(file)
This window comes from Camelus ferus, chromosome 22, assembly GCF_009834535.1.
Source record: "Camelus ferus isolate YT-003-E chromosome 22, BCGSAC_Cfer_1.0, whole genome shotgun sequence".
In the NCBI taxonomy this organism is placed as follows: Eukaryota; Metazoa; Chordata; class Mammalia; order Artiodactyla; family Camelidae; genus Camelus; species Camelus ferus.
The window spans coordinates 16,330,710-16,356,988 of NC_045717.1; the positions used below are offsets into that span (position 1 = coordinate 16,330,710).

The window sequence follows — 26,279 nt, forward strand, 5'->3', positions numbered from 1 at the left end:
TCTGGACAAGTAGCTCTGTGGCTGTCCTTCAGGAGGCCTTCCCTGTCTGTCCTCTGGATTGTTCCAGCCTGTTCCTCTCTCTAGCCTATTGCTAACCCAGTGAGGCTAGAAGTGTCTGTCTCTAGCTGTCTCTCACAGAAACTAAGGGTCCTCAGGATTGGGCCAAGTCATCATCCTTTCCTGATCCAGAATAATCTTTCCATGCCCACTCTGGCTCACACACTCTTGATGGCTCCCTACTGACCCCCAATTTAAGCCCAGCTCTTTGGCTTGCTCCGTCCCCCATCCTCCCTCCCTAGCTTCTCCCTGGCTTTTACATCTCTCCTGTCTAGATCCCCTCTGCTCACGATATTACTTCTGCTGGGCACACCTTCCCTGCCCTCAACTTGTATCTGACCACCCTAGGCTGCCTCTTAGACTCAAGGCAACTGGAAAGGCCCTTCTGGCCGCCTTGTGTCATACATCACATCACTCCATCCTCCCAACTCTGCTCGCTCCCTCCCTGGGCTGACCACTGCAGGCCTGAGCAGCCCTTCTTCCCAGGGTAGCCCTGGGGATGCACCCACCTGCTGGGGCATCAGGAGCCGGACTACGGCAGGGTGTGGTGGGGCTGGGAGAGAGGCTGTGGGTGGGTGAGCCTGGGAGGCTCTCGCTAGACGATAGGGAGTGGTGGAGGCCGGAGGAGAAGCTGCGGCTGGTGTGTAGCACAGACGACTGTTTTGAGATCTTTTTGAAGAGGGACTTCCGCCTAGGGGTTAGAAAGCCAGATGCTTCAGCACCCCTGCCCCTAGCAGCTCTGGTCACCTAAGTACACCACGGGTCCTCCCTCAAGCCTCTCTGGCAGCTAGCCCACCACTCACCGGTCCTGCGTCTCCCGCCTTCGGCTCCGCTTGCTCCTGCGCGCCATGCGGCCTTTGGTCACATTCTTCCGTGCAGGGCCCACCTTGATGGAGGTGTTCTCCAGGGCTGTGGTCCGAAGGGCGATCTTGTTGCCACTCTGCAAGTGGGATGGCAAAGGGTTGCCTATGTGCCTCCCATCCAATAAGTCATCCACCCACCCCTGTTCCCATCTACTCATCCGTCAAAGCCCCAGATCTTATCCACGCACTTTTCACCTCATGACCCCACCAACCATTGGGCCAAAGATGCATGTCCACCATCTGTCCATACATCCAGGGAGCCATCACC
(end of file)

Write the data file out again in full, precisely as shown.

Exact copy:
This window comes from Camelus ferus, chromosome 22, assembly GCF_009834535.1.
Source record: "Camelus ferus isolate YT-003-E chromosome 22, BCGSAC_Cfer_1.0, whole genome shotgun sequence".
In the NCBI taxonomy this organism is placed as follows: Eukaryota; Metazoa; Chordata; class Mammalia; order Artiodactyla; family Camelidae; genus Camelus; species Camelus ferus.
The window spans coordinates 16,330,710-16,356,988 of NC_045717.1; the positions used below are offsets into that span (position 1 = coordinate 16,330,710).

The window sequence follows — 26,279 nt, forward strand, 5'->3', positions numbered from 1 at the left end:
TCTGGACAAGTAGCTCTGTGGCTGTCCTTCAGGAGGCCTTCCCTGTCTGTCCTCTGGATTGTTCCAGCCTGTTCCTCTCTCTAGCCTATTGCTAACCCAGTGAGGCTAGAAGTGTCTGTCTCTAGCTGTCTCTCACAGAAACTAAGGGTCCTCAGGATTGGGCCAAGTCATCATCCTTTCCTGATCCAGAATAATCTTTCCATGCCCACTCTGGCTCACACACTCTTGATGGCTCCCTACTGACCCCCAATTTAAGCCCAGCTCTTTGGCTTGCTCCGTCCCCCATCCTCCCTCCCTAGCTTCTCCCTGGCTTTTACATCTCTCCTGTCTAGATCCCCTCTGCTCACGATATTACTTCTGCTGGGCACACCTTCCCTGCCCTCAACTTGTATCTGACCACCCTAGGCTGCCTCTTAGACTCAAGGCAACTGGAAAGGCCCTTCTGGCCGCCTTGTGTCATACATCACATCACTCCATCCTCCCAACTCTGCTCGCTCCCTCCCTGGGCTGACCACTGCAGGCCTGAGCAGCCCTTCTTCCCAGGGTAGCCCTGGGGATGCACCCACCTGCTGGGGCATCAGGAGCCGGACTACGGCAGGGTGTGGTGGGGCTGGGAGAGAGGCTGTGGGTGGGTGAGCCTGGGAGGCTCTCGCTAGACGATAGGGAGTGGTGGAGGCCGGAGGAGAAGCTGCGGCTGGTGTGTAGCACAGACGACTGTTTTGAGATCTTTTTGAAGAGGGACTTCCGCCTAGGGGTTAGAAAGCCAGATGCTTCAGCACCCCTGCCCCTAGCAGCTCTGGTCACCTAAGTACACCACGGGTCCTCCCTCAAGCCTCTCTGGCAGCTAGCCCACCACTCACCGGTCCTGCGTCTCCCGCCTTCGGCTCCGCTTGCTCCTGCGCGCCATGCGGCCTTTGGTCACATTCTTCCGTGCAGGGCCCACCTTGATGGAGGTGTTCTCCAGGGCTGTGGTCCGAAGGGCGATCTTGTTGCCACTCTGCAAGTGGGATGGCAAAGGGTTGCCTATGTGCCTCCCATCCAATAAGTCATCCACCCACCCCTGTTCCCATCTACTCATCCGTCAAAGCCCCAGATCTTATCCACGCACTTTTCACCTCATGACCCCACCAACCATTGGGCCAAAGATGCATGTCCACCATCTGTCCATACATCCAGGGAGCCATCACC